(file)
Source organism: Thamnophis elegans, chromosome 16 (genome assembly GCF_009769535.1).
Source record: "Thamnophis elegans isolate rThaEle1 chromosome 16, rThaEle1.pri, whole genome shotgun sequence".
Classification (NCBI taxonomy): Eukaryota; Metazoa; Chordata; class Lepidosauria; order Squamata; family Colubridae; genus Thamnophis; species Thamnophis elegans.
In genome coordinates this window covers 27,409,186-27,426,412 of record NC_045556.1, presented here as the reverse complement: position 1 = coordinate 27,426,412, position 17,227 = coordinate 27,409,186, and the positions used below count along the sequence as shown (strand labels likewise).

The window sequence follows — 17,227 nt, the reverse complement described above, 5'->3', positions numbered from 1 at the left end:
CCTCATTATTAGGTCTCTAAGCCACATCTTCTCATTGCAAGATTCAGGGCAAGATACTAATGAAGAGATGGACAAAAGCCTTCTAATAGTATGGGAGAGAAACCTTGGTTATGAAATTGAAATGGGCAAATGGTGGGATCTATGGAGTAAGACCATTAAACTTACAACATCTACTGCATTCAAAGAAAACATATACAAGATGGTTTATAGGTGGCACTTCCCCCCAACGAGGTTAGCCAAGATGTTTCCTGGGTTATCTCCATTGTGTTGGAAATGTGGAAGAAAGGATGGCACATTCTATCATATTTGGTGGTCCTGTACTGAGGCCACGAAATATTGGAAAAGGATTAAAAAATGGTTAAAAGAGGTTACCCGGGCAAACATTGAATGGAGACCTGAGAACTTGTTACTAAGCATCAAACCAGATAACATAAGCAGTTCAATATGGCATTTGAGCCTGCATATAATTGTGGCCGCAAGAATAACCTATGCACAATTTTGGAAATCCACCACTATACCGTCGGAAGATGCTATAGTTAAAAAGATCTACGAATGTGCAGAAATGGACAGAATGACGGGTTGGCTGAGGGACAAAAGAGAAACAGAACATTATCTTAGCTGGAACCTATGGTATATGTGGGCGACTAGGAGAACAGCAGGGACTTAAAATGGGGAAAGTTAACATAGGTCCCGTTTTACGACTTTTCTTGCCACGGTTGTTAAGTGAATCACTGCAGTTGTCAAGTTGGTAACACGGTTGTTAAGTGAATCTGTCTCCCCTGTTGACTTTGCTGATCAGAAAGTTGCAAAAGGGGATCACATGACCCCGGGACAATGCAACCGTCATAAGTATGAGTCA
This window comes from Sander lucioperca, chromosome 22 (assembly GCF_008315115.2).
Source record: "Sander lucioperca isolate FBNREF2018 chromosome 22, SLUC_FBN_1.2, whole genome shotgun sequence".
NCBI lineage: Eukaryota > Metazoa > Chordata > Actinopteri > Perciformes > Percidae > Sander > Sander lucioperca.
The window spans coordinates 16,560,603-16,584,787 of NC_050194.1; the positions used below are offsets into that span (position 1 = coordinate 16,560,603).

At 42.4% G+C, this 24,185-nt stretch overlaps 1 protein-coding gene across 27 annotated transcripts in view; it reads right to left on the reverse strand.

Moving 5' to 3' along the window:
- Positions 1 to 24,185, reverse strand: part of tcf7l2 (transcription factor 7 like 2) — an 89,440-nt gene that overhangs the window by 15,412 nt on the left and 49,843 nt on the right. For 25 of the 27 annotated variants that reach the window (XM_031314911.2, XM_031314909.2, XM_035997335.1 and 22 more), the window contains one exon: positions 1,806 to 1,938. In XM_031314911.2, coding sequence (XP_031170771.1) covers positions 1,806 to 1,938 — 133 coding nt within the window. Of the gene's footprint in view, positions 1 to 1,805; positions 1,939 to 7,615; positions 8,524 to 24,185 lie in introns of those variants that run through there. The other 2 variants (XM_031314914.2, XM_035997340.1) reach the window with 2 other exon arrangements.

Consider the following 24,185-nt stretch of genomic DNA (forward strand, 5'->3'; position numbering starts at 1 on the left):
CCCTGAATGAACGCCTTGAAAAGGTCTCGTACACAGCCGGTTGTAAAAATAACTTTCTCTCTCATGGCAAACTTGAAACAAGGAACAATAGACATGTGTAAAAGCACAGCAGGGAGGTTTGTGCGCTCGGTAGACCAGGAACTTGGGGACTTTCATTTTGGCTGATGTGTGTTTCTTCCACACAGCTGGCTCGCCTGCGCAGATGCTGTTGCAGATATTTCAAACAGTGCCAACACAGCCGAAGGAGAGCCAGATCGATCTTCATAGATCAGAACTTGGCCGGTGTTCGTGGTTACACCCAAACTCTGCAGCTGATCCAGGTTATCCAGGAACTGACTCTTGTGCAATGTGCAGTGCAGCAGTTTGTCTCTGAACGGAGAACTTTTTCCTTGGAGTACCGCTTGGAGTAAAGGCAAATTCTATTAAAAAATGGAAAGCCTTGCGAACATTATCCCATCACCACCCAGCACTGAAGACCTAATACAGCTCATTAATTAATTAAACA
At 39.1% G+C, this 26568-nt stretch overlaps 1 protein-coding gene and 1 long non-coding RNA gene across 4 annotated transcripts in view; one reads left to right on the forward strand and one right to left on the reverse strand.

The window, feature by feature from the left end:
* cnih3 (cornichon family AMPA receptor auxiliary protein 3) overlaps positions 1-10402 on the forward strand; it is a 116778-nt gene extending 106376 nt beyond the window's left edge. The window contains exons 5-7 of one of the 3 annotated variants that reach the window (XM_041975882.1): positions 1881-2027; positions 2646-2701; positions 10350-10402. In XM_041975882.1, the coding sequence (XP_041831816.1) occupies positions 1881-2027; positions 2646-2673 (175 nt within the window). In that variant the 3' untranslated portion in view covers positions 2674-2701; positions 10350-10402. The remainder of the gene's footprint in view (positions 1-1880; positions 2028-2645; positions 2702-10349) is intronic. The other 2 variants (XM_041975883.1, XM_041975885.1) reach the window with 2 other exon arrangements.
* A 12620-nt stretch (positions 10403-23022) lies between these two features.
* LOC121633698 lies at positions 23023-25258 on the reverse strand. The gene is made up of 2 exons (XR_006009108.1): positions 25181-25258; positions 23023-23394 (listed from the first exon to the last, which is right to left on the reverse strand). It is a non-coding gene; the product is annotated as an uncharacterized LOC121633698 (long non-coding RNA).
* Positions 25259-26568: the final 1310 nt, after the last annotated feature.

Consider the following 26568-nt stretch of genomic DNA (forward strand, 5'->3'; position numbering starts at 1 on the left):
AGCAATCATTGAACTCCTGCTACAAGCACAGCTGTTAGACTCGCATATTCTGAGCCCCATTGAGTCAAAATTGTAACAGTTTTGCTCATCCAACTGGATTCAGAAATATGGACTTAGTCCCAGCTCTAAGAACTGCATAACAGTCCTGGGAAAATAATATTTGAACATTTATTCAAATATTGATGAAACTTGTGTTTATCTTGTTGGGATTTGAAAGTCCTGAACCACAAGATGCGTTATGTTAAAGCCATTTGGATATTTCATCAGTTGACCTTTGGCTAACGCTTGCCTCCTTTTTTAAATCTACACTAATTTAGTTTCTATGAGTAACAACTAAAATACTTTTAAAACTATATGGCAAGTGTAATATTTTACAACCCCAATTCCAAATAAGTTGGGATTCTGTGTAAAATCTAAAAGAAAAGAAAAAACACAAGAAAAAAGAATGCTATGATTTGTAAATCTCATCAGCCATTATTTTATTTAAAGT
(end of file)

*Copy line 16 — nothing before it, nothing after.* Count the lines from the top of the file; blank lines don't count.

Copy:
At 39.1% G+C, this 26568-nt stretch overlaps 1 protein-coding gene and 1 long non-coding RNA gene across 4 annotated transcripts in view; one reads left to right on the forward strand and one right to left on the reverse strand.